You could argue it was all about what might have happened rather than what did happen. A Gillingham side perceived as a last-day accident-in-the-making, a text message and radio hotline to Bescot and any number of old-boy contributions ... the ingredients were there for some rare old drama.
Gripping it certainly was to the end, but mainly for the unfolding events elsewhere.
On the pitch at the Britannia Stadium, it was much more mundane, although Kent's only Nationwide League representatives deserve credit for their fortitude in preserving this nervy deadlock and their four-year-old First Division status.
The only way a draw wouldn't have been enough for them was in the unlikely event of a Walsall win by three goals.
And, as ever, the terrace grapevine did its bit - if only to a point. "Our fans let us know what was happening in the other game but I came off the pitch thinking Rotherham had won 3-2," said the Gillingham player-manager, Andy Hessenthaler.
The former Gillingham midfielder, Simon Osborn, played no little part in the happenings in the West Midlands while three men up against their old employers had a big say 45 minutes north.
The one-time Priestfield hero, Carl Asaba, miscued from one glaring chance to silence the taunts from a tremendous 3,500-strong away following and saw a close-range effort blocked on the line late in the second half.
Gillingham, having also survived thanks to a wayward header from Gifton Noel-Williams, had their own fleeting opportunities to ease the tension, only for Barry Ashby's header to be nodded off the line by Karl Henry and for the clean-through Patrick Agyemang to hit the legs of Ed de Goey.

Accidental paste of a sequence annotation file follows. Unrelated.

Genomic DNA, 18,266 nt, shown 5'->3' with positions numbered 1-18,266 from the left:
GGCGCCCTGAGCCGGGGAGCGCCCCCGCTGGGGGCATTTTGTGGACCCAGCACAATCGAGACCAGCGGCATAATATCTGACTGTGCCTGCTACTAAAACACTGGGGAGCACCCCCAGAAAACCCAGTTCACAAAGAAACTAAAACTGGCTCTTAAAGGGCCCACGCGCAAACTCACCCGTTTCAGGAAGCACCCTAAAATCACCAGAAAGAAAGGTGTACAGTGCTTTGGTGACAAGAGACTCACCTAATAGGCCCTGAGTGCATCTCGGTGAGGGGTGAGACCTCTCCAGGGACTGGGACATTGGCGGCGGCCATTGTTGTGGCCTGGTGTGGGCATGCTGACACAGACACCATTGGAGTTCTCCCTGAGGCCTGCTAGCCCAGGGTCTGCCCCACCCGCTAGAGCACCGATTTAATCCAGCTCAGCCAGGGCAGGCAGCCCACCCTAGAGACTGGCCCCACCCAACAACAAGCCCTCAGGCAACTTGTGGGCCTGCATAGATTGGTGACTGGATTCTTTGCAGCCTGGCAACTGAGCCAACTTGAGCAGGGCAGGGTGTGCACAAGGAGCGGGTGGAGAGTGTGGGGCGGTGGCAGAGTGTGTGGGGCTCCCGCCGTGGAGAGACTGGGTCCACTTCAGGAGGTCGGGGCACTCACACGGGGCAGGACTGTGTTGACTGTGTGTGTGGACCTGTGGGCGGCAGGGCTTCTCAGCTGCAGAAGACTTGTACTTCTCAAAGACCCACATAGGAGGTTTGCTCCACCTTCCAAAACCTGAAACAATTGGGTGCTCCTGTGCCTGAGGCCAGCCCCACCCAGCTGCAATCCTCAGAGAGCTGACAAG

They were certainly done no favours by Tony Pulis's team. The manager had kicked off his programme notes by saying he would like to extend "the warmest of welcomes to almost everyone from my former club".
The one name missing from his guest list would have been the Gillingham chairman and chief executive, Paul Scally, with whom he remains daggers drawn following their bitter parting in 1999.
There was only warmth, though, for the former Ajax and Netherlands midfielder, Peter Hoekstra, who took to the microphone to sing at the end of a game which marked his farewell, and that of the referee, George Cain. What with an appearance by a male streaker from the Boothen End in the second half, it was a newsy old lunchtime as goalless draws go.
Stoke City (4-4-2): De Goey; Halls, Thomas, Taggart, Hall; Henry (Neal, 69), Russell, Clarke, Commons (Hoekstra, 69); Noel-Williams, Asaba. Substitutes not used: Cutler (gk), Owen, Wilkinson.
Gillingham (3-5-2): Banks; Cox, Ashby, Hope; Southall, Saunders, Hessenthaler, Pouton (Spiller, 66), Hills; Agyemang (Jarvis, 84), Wales (Sidibe, 71). Substitutes not used: Brown (gk), Johnson.
Referee: G Cain (Lancashire).
Booking: Stoke City: Taggart.
Man of the match: Russell.
Attendance: 19,240.Reuse content